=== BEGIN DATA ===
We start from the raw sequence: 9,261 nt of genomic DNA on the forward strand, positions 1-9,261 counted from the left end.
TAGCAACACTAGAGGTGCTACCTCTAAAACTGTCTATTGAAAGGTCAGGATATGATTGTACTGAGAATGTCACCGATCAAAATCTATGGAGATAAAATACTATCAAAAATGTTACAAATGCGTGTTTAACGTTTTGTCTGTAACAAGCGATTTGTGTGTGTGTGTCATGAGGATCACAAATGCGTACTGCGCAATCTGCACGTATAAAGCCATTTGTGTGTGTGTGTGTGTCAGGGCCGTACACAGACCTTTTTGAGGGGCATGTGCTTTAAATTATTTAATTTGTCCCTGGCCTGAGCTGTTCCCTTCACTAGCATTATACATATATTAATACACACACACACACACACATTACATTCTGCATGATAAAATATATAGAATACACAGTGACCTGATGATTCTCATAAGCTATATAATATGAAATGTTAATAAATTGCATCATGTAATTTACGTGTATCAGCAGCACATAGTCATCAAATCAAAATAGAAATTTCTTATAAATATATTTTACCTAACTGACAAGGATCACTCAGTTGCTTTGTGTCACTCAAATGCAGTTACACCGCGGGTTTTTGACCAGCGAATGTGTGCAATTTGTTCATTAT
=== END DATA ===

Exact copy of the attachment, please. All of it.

We start from the raw sequence: 9,261 nt of genomic DNA on the forward strand, positions 1-9,261 counted from the left end.
TAGCAACACTAGAGGTGCTACCTCTAAAACTGTCTATTGAAAGGTCAGGATATGATTGTACTGAGAATGTCACCGATCAAAATCTATGGAGATAAAATACTATCAAAAATGTTACAAATGCGTGTTTAACGTTTTGTCTGTAACAAGCGATTTGTGTGTGTGTGTCATGAGGATCACAAATGCGTACTGCGCAATCTGCACGTATAAAGCCATTTGTGTGTGTGTGTGTGTCAGGGCCGTACACAGACCTTTTTGAGGGGCATGTGCTTTAAATTATTTAATTTGTCCCTGGCCTGAGCTGTTCCCTTCACTAGCATTATACATATATTAATACACACACACACACACACATTACATTCTGCATGATAAAATATATAGAATACACAGTGACCTGATGATTCTCATAAGCTATATAATATGAAATGTTAATAAATTGCATCATGTAATTTACGTGTATCAGCAGCACATAGTCATCAAATCAAAATAGAAATTTCTTATAAATATATTTTACCTAACTGACAAGGATCACTCAGTTGCTTTGTGTCACTCAAATGCAGTTACACCGCGGGTTTTTGACCAGCGAATGTGTGCAATTTGTTCATTAT